Hypothermia (Symptoms & Treatment)

It’s really important to know about this and to be able to recognise the symptoms – it could save a life. Of course hypothermia doesn’t only happen in extremely cold weather. In fact it’s more common in countries like the UK that have regular wet and cool weather.

What is hypothermia?

Hypothermia occurs when the body temperature drops below that required for normal metabolism and bodily functions. In warm-blooded animals, core body temperature is always maintained at a near constant level but when the body is exposed to cold its internal mechanisms may be unable to replenish the heat that is being lost to the surroundings. Normal body temperature in humans is 36.6°C. Some people run a tiny bit hotter, some a tiny bit colder.

The symptoms and effects of hypothermia. How to recognise it

Hypothermia can be divided into three progressive stages of severity:

Stage 1

  • Body temperature drops by 1-2°C (between 34.6 – 35.6°C)
  • Mild to strong shivering occurs.
  • The casualty is unable to perform complex tasks with the hands; the hands become numb.
  • Breathing becomes quicker and shallow.
  • Goose bumps form.

Stage 2

  • Body temperature drops by 2-4°C (between 32.6 – 34.6°C).
  • Shivering becomes more violent.
  • Lack of muscle coordination becomes apparent.
  • Movements are slow and laboured, accompanied by a stumbling pace and mild confusion, although the casualty may appear alert.
  • The casualty becomes pale. Lips, ears, fingers and toes may become blue.

Stage 3

  • Body temperature drops below approximately 32 °C.
  • Shivering usually stops.
  • Difficulty speaking. Sluggish thinking and amnesia start to appear.
  • Inability to use hands and stumbling is also usually present.
  • When body temperature drops below 30 °C exposed skin becomes blue and puffy. Muscle coordination becomes very poor. Walking becomes almost impossible. The casualty may exhibit incoherent or irrational behaviour.
  • Pulse and respiration rates decrease significantly but fast heart rates can occur.
  • Cellular metabolic processes shut down.
  • Major organs fail.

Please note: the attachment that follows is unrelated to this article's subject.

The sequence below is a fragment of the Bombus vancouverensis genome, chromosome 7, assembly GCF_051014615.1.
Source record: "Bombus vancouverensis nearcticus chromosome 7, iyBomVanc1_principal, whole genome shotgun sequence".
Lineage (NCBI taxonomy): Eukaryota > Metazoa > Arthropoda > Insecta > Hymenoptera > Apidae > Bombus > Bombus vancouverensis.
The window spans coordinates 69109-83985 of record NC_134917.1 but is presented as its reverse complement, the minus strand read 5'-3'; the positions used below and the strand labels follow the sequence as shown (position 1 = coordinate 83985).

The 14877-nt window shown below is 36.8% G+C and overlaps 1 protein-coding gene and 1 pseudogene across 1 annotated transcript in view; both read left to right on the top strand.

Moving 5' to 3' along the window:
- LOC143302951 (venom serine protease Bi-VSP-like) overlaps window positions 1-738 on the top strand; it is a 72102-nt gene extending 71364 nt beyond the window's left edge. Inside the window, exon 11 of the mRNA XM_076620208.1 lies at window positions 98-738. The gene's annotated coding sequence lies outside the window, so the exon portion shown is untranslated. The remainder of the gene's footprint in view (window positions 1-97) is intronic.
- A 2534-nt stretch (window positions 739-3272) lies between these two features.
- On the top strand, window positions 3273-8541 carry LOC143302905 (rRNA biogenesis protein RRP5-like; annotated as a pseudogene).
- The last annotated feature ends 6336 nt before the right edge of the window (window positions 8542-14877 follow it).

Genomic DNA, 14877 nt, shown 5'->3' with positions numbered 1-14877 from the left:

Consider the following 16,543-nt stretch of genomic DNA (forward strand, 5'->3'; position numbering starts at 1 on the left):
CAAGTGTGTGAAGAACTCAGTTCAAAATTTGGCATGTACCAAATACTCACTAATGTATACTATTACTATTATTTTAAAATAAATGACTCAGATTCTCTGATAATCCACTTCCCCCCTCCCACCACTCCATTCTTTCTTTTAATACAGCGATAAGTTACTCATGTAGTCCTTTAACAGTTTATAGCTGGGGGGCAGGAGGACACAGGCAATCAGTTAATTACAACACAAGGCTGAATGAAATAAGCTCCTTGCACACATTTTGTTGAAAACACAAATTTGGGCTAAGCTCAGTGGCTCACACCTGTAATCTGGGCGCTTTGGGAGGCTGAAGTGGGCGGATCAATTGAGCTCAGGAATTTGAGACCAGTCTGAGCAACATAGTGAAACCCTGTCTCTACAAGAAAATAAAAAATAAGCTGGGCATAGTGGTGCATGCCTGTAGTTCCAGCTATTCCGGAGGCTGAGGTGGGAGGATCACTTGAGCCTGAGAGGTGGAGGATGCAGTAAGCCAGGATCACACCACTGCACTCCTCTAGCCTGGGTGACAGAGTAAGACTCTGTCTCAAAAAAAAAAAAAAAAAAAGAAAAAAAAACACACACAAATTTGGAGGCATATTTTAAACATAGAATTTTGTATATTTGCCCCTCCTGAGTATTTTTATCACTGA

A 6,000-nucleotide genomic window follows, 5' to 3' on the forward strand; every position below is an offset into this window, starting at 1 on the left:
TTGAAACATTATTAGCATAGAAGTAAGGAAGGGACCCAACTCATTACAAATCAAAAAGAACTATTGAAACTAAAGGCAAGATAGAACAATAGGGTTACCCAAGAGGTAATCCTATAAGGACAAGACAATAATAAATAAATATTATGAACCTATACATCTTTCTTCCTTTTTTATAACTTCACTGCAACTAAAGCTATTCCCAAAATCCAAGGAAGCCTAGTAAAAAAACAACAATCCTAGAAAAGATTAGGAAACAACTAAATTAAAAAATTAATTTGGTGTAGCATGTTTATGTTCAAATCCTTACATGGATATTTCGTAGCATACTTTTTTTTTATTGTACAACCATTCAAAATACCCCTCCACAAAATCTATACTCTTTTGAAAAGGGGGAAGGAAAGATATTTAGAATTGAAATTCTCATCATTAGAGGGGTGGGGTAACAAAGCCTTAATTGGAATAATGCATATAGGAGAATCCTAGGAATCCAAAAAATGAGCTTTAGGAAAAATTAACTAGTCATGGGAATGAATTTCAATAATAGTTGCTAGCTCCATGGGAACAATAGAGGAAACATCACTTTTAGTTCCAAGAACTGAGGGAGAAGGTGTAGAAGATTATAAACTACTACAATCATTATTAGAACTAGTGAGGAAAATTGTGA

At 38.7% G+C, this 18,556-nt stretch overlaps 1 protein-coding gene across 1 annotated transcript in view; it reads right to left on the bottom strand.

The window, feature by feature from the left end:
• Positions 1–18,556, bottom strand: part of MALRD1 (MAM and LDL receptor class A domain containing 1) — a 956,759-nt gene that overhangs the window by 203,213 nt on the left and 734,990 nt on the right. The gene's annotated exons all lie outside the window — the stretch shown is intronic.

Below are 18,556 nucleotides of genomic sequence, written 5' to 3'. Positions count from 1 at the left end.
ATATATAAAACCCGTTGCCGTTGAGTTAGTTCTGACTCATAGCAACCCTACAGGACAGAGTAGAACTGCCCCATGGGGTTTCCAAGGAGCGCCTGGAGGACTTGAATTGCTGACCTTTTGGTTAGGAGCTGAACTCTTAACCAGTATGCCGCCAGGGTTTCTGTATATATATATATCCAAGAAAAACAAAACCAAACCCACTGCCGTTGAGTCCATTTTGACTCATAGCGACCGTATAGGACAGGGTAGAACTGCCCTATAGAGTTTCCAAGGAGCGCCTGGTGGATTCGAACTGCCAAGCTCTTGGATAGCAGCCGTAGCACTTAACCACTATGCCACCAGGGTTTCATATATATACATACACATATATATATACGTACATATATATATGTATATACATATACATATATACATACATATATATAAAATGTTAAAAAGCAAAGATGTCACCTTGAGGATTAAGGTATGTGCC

• Clinical death occurs.

Early Treatment

In cold weather, especially cold, wet weather, always be alert to the possibility of hypothermia. If in a group all members of the group should be on the lookout for symptoms in other members of the group. Prompt action at this stage will allow the casualty to be kept mobile and allow a speedy retreat to safety.

The immediate necessity is to seek shelter from the weather. Out on the trail a group shelter is ideal for this purpose. Once out of the wind, if practical, every effort should be made to get the casualty into dry clothing. The casualty should then be put into a sleeping bag, survival bag or bivvy bag with as much insulation between them and the ground as possible. If it wasn’t possible to change out of wet clothes use a plastic survival bag between the casualty and any insulation such as sleeping bags to prevent them becoming wet and reducing their efficiency.

A hot drink and something to eat complete the early treatment. The rest of the group should huddle round to provide moral support, more shelter and warmth.

Recovery can be rapid but is unlikely to take less than half an hour. Insist on a proper rest period and do not proceed until you are absolutely certain that recovery is complete. Redistribute the casualty’s load between the group and find the quickest and easiest route back to civilisation or base camp.

What if the casualty does not respond to early treatment?

Summon help – at this point it’s a job for a medical professional. If you’re likely to be in this situation outside the reach of emergency services you need to get yourself some proper medical training. The essential and immediate priority is to prevent further heat loss by providing good insulation all round the casualty. Further treatment is a very specialised and risk-laden business and way outside the scope of my experience.

Prevention is key

The ability of humans, not only to survive, but to live comfortably in extremely cold environments is almost entirely due to fitness, appropriate clothing, preparation and experience in avoidance.

  • Ensure that the equipment and clothing worn is sufficient for the conditions expected and takes account of sudden and unexpected changes. Waterproof clothing is a must and is effective when worn over wet clothes as it reduces cooling due to evaporation.
  • Adequate food and water should be available.
  • Emergency food and equipment should be carried.
  • When on a walking expedition, progressive training is important. Pace should be regulated carefully to take account of the fitness of all members of the group.
  • Take care when carrying loads. Progressive training should include training for carrying this weight.
  • Good planning and good morale leads to increased safety.
  • It is worth noting that hypothermia doesn’t just happen in extreme cold. In fact it’s more common in temperate regions.

In a situation where hypothermia is imminent there’s a great temptation to push on in order to keep generating heat from activity and to reach safety. This may not be the best option since the activity increases the rate of heat loss and aggravates exhaustion. In bad weather trying to press on regardless has resulted in many deaths, whereas those who take shelter until the weather improve usually survive.